DOT Further Expands Chinese Airlines’ US Flight Permissions

The United States Department of Transportation (DOT) has further amended its permissions for Chinese airlines to fly to the United States. Now, all mainland Chinese carriers will be able to operate an aggregate of four weekly roundtrip scheduled passenger flights. This comes after China agreed to allow United and Delta twice-weekly roundtrip flights between the US and China.

Chinese airlines
The DOT has expanded flight permissions for Chinese airlines to the United States. Photo: Getty Images

More roundtrips between China and the US

In the last few weeks, the DOT has spent some time focused on flight permissions for US airlines to fly to mainland China. Previously, China had some of the strictest restrictions on international flights, leaving American carriers shut out of the market. Both United and Delta are eyeing a return to mainland China this summer.

United 787-9 Dreamliner
China is a strong market for United, and the carrier is keen to reinstate operations. Photo: Getty Images

Now, the DOT has allowed an aggregate total of four weekly roundtrip scheduled passenger flights on Chinese airlines. This means that all of mainland China’s carriers (being Air China, Beijing Capital, China Eastern, China Southern, Hainan, Sichuan, and Xiamen) are allowed a grand total of four weekly roundtrips between the US and China combined. Essentially, this order will lead some Chinese airlines to be shut out of operating to the United States.

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China has granted US airlines flights

On June 12th, the CAAC announced that it would allow United and Delta two weekly roundtrip flights. Three days later, on June 15th, the necessary operating permissions for those airlines were granted by Chinese authorities – thus paving the way for Delta and United to reinstate flights.

Delta Shanghai
Delta wants to resume flights to Shanghai– a major hub for its partner China Eastern. Photo: Getty Images

United Airlines provided Simple Flying the following statement:

“We welcome efforts to allow for resumption of our service between the U.S. and China for the benefit of our customers.  United aims to re-launch our service to China in the weeks ahead.”

Part of a spat on air travel rights

Earlier this month, the DOT announced that it would ban Chinese airlines from flying to the United States after the Civil Aviation Authority of China (CAAC) did not yet allow Delta and United to resume flights to China.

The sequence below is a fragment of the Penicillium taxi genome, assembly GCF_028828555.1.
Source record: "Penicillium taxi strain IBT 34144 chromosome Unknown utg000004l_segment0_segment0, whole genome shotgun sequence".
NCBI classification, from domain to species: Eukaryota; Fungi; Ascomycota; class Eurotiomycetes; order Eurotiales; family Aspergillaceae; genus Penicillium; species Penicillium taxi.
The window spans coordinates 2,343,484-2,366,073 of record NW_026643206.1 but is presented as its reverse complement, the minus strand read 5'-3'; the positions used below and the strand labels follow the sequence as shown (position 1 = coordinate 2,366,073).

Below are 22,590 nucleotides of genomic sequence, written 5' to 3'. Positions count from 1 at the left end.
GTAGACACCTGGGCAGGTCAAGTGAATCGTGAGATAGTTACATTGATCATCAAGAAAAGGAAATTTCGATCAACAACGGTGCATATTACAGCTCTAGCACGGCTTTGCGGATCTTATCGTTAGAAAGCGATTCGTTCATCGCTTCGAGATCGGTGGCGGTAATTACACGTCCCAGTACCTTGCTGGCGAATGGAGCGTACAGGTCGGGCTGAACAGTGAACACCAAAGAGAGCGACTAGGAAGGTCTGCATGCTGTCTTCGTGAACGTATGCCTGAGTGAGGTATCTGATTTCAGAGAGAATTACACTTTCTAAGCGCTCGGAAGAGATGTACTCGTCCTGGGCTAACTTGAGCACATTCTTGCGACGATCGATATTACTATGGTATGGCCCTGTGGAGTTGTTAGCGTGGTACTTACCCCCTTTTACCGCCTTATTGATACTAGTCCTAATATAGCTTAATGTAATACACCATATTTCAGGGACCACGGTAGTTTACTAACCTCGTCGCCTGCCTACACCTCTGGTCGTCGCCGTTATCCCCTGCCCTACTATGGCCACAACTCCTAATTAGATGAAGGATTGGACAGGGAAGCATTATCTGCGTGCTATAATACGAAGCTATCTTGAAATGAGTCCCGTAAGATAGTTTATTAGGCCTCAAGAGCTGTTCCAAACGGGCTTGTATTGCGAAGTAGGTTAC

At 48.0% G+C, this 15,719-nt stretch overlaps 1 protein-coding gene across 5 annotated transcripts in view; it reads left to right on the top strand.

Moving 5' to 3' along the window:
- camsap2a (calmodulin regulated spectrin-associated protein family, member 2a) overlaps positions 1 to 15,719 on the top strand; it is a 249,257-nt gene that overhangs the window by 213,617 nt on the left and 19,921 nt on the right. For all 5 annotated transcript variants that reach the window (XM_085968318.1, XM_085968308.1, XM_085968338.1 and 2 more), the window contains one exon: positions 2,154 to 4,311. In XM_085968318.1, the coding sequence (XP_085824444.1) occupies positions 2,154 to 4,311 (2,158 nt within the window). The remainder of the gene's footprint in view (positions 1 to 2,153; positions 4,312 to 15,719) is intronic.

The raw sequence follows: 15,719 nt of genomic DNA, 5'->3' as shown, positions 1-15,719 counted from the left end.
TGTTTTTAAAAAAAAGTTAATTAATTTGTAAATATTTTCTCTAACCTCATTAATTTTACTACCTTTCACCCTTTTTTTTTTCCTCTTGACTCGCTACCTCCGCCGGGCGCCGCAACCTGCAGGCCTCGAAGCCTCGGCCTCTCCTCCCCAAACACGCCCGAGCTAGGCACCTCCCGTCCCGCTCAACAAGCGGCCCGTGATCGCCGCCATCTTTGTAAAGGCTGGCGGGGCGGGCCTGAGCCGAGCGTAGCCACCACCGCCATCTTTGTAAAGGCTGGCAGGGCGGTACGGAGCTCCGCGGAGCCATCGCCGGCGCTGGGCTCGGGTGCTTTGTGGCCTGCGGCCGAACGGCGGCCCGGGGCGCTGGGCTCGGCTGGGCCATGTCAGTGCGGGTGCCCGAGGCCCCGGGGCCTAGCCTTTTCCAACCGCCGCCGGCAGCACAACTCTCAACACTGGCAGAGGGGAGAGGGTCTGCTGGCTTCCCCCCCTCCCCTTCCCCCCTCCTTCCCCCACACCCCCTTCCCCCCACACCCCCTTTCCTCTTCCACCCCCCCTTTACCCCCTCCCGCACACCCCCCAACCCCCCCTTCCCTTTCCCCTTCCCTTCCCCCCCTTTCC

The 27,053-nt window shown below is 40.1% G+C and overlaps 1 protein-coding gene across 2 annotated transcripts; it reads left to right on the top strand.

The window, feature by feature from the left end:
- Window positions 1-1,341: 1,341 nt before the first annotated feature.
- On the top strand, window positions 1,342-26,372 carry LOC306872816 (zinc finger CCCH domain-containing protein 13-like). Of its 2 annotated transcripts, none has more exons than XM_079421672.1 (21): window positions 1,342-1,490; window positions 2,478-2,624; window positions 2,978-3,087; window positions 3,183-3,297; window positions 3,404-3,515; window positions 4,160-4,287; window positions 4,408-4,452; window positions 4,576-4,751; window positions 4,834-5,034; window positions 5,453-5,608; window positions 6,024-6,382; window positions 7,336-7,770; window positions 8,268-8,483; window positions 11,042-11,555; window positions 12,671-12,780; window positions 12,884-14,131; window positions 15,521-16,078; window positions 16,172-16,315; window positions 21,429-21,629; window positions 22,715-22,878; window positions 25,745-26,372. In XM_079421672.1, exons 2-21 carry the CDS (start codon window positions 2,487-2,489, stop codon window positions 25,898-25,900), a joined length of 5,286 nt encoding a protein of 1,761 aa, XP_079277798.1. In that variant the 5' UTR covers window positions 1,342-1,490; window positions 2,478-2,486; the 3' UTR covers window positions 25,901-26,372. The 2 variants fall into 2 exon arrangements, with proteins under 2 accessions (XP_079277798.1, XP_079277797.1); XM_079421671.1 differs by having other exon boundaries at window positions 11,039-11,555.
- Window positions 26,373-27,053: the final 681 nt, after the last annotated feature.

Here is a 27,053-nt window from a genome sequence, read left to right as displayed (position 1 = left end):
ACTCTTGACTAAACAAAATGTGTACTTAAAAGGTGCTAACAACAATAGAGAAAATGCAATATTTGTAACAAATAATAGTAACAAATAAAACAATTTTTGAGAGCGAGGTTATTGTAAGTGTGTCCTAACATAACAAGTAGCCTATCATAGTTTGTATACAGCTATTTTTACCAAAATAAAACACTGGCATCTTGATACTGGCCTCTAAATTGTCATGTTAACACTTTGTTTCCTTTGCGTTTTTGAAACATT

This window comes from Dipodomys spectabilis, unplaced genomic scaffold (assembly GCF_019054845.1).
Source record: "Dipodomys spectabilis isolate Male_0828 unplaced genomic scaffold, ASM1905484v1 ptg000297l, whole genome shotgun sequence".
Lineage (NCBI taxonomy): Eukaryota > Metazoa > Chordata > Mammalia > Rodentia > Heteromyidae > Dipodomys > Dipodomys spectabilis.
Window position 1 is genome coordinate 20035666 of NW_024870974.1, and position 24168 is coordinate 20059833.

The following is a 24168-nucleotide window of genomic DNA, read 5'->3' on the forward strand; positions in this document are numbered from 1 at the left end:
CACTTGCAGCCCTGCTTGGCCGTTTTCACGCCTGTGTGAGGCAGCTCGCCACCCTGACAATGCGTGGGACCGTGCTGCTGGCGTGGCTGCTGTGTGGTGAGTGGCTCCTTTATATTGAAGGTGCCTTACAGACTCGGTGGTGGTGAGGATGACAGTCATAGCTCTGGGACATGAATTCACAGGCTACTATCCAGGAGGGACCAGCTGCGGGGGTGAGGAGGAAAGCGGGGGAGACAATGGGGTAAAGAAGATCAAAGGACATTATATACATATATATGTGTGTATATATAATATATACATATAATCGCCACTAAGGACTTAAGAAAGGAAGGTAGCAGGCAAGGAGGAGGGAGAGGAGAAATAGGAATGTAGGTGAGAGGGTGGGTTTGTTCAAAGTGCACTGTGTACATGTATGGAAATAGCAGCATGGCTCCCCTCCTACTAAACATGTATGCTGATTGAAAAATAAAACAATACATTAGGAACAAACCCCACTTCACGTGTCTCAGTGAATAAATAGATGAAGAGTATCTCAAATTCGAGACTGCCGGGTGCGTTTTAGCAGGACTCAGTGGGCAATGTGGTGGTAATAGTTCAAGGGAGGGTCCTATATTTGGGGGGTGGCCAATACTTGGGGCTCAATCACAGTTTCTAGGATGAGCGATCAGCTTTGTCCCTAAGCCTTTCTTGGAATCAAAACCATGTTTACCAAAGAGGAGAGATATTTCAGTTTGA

Only a few days later, the DOT made an about-face and allowed two weekly roundtrip flights across all Chinese airlines.

DOT Further Expands Chinese Airlines’ US Flight Permissions
Only after China gave Delta and United necessary permissions did the DOT expand flights for Chinese airlines to the US. Photo: Getty Images

The DOT has accused China of blocking US airlines from returning to the market while Chinese carriers continued to fly between the two countries. Per previous documentation from the DOT, the US government believed that Chinese airlines were also using chart flights to circumvent scheduled commercial flight rules from China to operate more frequencies to the United States– all while United and Delta did not receive necessary permissions to reinstate scheduled commercial flights.

The DOT stated the following in its order:

“Our overriding goal is not the perpetuation of this situation, but rather an improved environment wherein the carriers of both parties will be able to exercise fully their bilateral rights. Only then will the Department’s actions to maintain a competitive balance and fair and equal opportunity among U.S. and Chinese air carriers in the scheduled passenger service marketplace no longer be necessary. The most recent CAAC actions, while a step in the right direction, have not created that environment. However, should the CAAC adjust its policies to bring about the necessary improved situation for U.S. carriers, the Department is fully prepared to once again revisit the action”

Ultimately, the US believes that its airlines should be granted equal permissions as Chinese airlines for flights between the two countries. This is the DOT’s move to ensure that US airlines are given fair competition across the Pacific.

The ideal goal for the DOT is to see China remove the restrictions on US airlines and allow them to operate more flights per week between the two countries. Both United and Delta are keen to return to the market.

Do you think the DOT is taking the right action? Why or why not? Let us know in the comments!